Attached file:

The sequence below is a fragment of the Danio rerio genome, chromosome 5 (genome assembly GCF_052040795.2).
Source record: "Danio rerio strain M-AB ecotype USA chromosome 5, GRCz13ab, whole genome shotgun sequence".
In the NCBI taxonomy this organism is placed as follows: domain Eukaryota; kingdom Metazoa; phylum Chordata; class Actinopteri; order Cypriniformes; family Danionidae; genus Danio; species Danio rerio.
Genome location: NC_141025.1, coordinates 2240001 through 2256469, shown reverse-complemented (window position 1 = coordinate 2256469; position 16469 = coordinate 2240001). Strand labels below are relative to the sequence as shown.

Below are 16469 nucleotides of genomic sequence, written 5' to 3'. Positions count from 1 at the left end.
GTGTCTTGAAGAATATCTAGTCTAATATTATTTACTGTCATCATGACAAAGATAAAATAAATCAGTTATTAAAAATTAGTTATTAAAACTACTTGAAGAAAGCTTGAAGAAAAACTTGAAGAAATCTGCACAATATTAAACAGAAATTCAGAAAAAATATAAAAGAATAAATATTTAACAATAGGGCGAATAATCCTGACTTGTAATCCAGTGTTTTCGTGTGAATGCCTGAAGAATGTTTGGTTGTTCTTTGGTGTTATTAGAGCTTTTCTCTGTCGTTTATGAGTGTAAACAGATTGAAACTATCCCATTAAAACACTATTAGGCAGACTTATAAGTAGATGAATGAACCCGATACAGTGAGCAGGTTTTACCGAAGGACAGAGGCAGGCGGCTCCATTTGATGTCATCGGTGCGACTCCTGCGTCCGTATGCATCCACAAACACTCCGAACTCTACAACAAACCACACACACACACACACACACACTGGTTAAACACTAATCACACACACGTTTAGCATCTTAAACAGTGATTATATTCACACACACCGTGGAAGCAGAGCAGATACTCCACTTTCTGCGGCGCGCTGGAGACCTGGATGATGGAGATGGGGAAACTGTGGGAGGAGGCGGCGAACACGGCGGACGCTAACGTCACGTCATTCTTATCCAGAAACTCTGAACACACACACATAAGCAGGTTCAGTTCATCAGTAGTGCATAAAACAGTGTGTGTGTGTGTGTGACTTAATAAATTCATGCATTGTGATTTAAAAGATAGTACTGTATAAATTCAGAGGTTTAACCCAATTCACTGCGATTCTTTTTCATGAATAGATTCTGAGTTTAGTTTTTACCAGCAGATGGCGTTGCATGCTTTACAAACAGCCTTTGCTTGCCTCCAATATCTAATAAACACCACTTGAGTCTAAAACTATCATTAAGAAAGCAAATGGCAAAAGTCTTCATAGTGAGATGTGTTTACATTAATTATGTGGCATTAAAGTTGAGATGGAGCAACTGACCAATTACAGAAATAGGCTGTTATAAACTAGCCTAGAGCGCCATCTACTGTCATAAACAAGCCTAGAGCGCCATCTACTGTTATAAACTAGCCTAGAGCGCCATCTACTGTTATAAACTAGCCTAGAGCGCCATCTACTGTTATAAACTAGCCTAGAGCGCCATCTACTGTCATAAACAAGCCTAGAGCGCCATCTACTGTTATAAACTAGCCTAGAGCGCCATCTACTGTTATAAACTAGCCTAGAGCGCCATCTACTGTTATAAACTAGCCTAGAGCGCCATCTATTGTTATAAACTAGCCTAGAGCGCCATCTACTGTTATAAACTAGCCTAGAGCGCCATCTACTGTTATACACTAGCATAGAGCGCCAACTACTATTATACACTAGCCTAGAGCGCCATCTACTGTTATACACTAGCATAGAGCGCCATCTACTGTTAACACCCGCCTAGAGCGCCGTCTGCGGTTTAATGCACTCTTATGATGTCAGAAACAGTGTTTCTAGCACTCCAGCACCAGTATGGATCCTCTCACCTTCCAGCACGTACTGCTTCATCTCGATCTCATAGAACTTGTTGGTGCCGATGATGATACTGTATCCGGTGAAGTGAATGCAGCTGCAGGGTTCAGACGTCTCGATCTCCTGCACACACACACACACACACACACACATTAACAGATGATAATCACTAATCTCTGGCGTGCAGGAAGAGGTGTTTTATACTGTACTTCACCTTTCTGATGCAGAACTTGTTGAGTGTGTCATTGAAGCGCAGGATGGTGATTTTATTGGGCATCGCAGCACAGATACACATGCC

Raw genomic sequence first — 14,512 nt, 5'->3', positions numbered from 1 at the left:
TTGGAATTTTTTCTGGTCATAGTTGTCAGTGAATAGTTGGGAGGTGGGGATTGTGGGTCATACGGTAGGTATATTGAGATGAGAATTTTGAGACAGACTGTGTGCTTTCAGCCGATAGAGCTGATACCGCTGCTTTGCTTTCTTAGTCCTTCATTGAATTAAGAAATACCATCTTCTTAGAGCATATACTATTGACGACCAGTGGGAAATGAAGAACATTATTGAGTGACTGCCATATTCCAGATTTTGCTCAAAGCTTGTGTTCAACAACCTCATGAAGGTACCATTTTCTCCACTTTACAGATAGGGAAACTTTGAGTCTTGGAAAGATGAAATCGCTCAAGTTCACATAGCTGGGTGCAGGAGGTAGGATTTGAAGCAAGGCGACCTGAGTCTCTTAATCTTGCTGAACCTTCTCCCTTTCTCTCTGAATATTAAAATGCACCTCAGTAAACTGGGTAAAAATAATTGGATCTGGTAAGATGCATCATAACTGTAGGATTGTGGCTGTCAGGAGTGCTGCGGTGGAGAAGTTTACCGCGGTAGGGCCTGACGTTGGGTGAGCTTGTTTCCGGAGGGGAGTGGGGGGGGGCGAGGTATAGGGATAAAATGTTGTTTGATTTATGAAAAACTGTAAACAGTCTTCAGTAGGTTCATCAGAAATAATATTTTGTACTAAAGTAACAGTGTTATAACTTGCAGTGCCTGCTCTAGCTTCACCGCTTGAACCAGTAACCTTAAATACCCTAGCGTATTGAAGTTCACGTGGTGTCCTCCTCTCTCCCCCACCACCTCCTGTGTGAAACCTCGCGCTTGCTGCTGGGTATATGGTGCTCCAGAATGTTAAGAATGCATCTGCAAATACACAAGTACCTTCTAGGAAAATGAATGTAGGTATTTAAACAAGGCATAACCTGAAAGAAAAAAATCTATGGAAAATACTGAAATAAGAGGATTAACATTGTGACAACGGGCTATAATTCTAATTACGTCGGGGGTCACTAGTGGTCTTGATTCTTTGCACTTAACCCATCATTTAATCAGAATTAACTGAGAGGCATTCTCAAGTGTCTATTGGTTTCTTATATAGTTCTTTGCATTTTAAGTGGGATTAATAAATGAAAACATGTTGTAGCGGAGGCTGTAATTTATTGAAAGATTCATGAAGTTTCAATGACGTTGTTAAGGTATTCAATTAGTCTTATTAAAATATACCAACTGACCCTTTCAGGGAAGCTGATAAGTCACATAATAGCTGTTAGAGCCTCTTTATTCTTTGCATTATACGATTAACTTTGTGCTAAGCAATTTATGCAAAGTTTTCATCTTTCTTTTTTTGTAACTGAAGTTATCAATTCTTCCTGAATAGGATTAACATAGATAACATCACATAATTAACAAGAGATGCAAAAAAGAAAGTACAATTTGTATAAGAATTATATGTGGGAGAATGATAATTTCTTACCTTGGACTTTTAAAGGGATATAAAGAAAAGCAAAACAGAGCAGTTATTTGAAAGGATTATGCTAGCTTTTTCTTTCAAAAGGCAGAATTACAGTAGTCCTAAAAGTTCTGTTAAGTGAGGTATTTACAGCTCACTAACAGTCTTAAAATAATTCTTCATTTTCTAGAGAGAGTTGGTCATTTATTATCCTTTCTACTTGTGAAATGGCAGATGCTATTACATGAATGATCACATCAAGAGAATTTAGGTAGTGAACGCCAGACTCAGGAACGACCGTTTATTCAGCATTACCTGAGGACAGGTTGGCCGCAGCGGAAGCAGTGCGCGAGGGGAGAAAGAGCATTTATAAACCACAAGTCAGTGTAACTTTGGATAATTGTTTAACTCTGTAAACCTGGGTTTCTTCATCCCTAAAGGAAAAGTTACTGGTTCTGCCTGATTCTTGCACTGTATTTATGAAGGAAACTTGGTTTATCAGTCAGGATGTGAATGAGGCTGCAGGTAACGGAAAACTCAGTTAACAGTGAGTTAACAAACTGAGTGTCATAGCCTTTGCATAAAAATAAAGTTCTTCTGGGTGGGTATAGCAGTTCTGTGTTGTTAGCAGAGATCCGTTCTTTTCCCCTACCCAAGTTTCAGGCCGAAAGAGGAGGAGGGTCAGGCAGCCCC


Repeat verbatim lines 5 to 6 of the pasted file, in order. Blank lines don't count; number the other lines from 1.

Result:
Below are 16469 nucleotides of genomic sequence, written 5' to 3'. Positions count from 1 at the left end.
GTGTCTTGAAGAATATCTAGTCTAATATTATTTACTGTCATCATGACAAAGATAAAATAAATCAGTTATTAAAAATTAGTTATTAAAACTACTTGAAGAAAGCTTGAAGAAAAACTTGAAGAAATCTGCACAATATTAAACAGAAATTCAGAAAAAATATAAAAGAATAAATATTTAACAATAGGGCGAATAATCCTGACTTGTAATCCAGTGTTTTCGTGTGAATGCCTGAAGAATGTTTGGTTGTTCTTTGGTGTTATTAGAGCTTTTCTCTGTCGTTTATGAGTGTAAACAGATTGAAACTATCCCATTAAAACACTATTAGGCAGACTTATAAGTAGATGAATGAACCCGATACAGTGAGCAGGTTTTACCGAAGGACAGAGGCAGGCGGCTCCATTTGATGTCATCGGTGCGACTCCTGCGTCCGTATGCATCCACAAACACTCCGAACTCTACAACAAACCACACACACACACACACACACACTGGTTAAACACTAATCACACACACGTTTAGCATCTTAAACAGTGATTATATTCACACACACCGTGGAAGCAGAGCAGATACTCCACTTTCTGCGGCGCGCTGGAGACCTGGATGATGGAGATGGGGAAACTGTGGGAGGAGGCGGCGAACACGGCGGACGCTAACGTCACGTCATTCTTATCCAGAAACTCTGAACACACACACATAAGCAGGTTCAGTTCATCAGTAGTGCATAAAACAGTGTGTGTGTGTGTGTGACTTAATAAATTCATGCATTGTGATTTAAAAGATAGTACTGTATAAATTCAGAGGTTTAACCCAATTCACTGCGATTCTTTTTCATGAATAGATTCTGAGTTTAGTTTTTACCAGCAGATGGCGTTGCATGCTTTACAAACAGCCTTTGCTTGCCTCCAATATCTAATAAACACCACTTGAGTCTAAAACTATCATTAAGAAAGCAAATGGCAAAAGTCTTCATAGTGAGATGTGTTTACATTAATTATGTGGCATTAAAGTTGAGATGGAGCAACTGACCAATTACAGAAATAGGCTGTTATAAACTAGCCTAGAGCGCCATCTACTGTCATAAACAAGCCTAGAGCGCCATCTACTGTTATAAACTAGCCTAGAGCGCCATCTACTGTTATAAACTAGCCTAGAGCGCCATCTACTGTTATAAACTAGCCTAGAGCGCCATCTACTGTCATAAACAAGCCTAGAGCGCCATCTACTGTTATAAACTAGCCTAGAGCGCCATCTACTGTTATAAACTAGCCTAGAGCGCCATCTACTGTTATAAACTAGCCTAGAGCGCCATCTATTGTTATAAACTAGCCTAGAGCGCCATCTACTGTTATAAACTAGCCTAGAGCGCCATCTACTGTTATACACTAGCATAGAGCGCCAACTACTATTATACACTAGCCTAGAGCGCCATCTACTGTTATACACTAGCATAGAGCGCCATCTACTGTTAACACCCGCCTAGAGCGCCGTCTGCGGTTTAATGCACTCTTATGATGTCAGAAACAGTGTTTCTAGCACTCCAGCACCAGTATGGATCCTCTCACCTTCCAGCACGTACTGCTTCATCTCGATCTCATAGAACTTGTTGGTGCCGATGATGATACTGTATCCGGTGAAGTGAATGCAGCTGCAGGGTTCAGACGTCTCGATCTCCTGCACACACACACACACACACACACACATTAACAGATGATAATCACTAATCTCTGGCGTGCAGGAAGAGGTGTTTTATACTGTACTTCACCTTTCTGATGCAGAACTTGTTGAGTGTGTCATTGAAGCGCAGGATGGTGATTTTATTGGGCATCGCAGCACAGATACACATGCC